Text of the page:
Objectives: Traditional marketing generally focuses on achieving short-term objectives, such as increasing sales or brand awareness. Customer marketing aims to foster long-term customer loyalty, satisfaction and advocacy. It seeks to deepen customer relationships, encourage repeat purchases and drive customer referrals.

Communication: Traditional marketing relies heavily on one-way communication, where the brand communicates its message to the target audience. Customer marketing involves more personalised and interactive communication. It leverages various channels such as email marketing, social media, personalised offers and loyalty programmes to engage customers directly.

Metrics: Traditional marketing often measures success based on reach and exposure metrics, such as number of impressions, reach or frequency of advertising. Customer marketing places greater emphasis on metrics such as customer retention rates, customer lifetime value (CLTV), net promoter score (NPS) and customer satisfaction scores.

Strategy: Traditional marketing often uses a broad-based approach to reach as many potential customers as possible, with a focus on attracting new customers. Customer marketing employs a more targeted and personalised approach, tailoring messages and offers to individual customers based on their preferences, behaviours and purchase history.

Cost-effectiveness: Traditional marketing campaigns can be costly, especially for small businesses, due to the expenses associated with mass media advertising. Customer marketing, when done effectively, can provide a higher return on investment (ROI) because it targets customers who are already familiar with the brand and are more likely to convert.

Customer marketing and traditional marketing are not mutually exclusive – many companies use a combination of both approaches to achieve their marketing objectives. They may employ traditional marketing techniques to reach a wider audience and customer marketing strategies to nurture and retain existing customers.



Customer marketing and traditional marketing How do they combine?


Customer marketing and traditional marketing can be combined in a number of ways to achieve a holistic and effective approach.

From integrated communication: Rather than considering them as separate approaches, you can integrate your traditional and customer marketing efforts into a coherent and seamless communication; making messages and tone of voice consistent across all marketing channels, both in traditional and targeted campaigns to existing customers.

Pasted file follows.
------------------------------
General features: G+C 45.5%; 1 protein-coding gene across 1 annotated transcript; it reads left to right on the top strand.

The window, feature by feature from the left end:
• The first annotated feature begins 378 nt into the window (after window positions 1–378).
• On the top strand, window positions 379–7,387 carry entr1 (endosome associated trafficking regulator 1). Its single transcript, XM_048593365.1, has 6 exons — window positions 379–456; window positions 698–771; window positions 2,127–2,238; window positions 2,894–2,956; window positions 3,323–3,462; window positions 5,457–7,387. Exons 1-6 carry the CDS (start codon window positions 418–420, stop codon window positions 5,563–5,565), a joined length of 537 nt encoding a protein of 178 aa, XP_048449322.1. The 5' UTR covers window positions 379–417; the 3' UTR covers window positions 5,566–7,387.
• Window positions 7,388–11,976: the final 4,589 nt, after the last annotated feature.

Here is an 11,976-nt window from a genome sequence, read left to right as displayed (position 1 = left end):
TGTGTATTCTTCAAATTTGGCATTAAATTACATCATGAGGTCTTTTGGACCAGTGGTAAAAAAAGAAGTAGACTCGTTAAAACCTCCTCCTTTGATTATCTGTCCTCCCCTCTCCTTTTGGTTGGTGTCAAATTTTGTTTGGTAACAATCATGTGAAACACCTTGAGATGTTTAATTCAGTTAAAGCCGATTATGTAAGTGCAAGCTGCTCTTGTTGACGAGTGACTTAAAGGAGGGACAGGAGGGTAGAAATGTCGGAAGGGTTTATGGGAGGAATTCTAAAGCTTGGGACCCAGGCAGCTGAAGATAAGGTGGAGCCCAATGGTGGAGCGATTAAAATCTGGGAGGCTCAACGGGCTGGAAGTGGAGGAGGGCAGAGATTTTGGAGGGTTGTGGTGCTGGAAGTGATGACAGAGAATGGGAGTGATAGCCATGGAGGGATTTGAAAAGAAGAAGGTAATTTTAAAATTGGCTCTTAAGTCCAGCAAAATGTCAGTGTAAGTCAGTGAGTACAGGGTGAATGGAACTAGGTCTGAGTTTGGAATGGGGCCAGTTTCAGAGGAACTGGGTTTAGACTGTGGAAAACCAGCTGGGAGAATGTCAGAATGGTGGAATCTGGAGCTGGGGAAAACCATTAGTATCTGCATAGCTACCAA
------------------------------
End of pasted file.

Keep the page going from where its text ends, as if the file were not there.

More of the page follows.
Data-driven segmentation: Use the data collected through your customer marketing strategies to enhance your traditional marketing efforts. You can segment your traditional campaigns based on the behaviours and preferences of your existing customers to personalise the messages and offers presented to them.



Customer Marketing How to apply retargeting and remarketing?


Retargeting and remarketing are digital marketing strategies used to reach users who have previously interacted with your website or brand. Although the terms are often used interchangeably, there are some subtle differences between the two concepts.

Retargeting focuses on showing ads to users who have visited your website, but have not completed a specific action, such as a purchase or subscription. The goal is to remind them of your brand and entice them back to your site to complete the desired action. For example, if a user visits an online shop and adds products to the shopping cart, but leaves the site without completing the purchase, retargeting allows you to show them relevant ads for those products when they browse other websites or platforms.

Remarketing, on the other hand, focuses on reaching users who have already taken a specific action on your website, such as a purchase or subscription. The goal of remarketing is to build loyalty with existing customers and promote additional sales. For example, if a user purchases a product on your site, you can use remarketing to show them ads related to complementary products or exclusive discounts to encourage repeat purchases.


Here is a basic guide on how to implement retargeting and remarketing:

  • Setting up pixels or tags: To start implementing these strategies, you will need to install a pixel or tag on your website. These are snippets of code provided by advertising platforms, such as Google Ads or Facebook Ads, that track user activity on your site.
  • Define audiences: Use advertising platform tools to create custom audiences based on user behaviour on your website. You can target based on pages visited, specific actions or even time since last interaction.
  • Create ads: Design relevant and engaging ads that capture the attention of your target audience. Ensure ads are aligned with users’ previous actions to maximise their effectiveness.
  • Campaign setup: Set up your retargeting and remarketing campaigns on selected advertising platforms. Define the objectives, budget, duration and dates where you want your ads to appear.
  • Tracking and optimisation: Regularly monitor your campaigns and analyse the results. Adjust audiences, ads and budgets based on performance. Perform A/B tests to optimise your ads and improve their effectiveness.

Remember that retargeting and remarketing can be powerful tools to increase conversions and strengthen the relationship with your existing customers. However, it is important to use these strategies with care and respect users’ privacy, making sure you comply with data protection regulations and policies.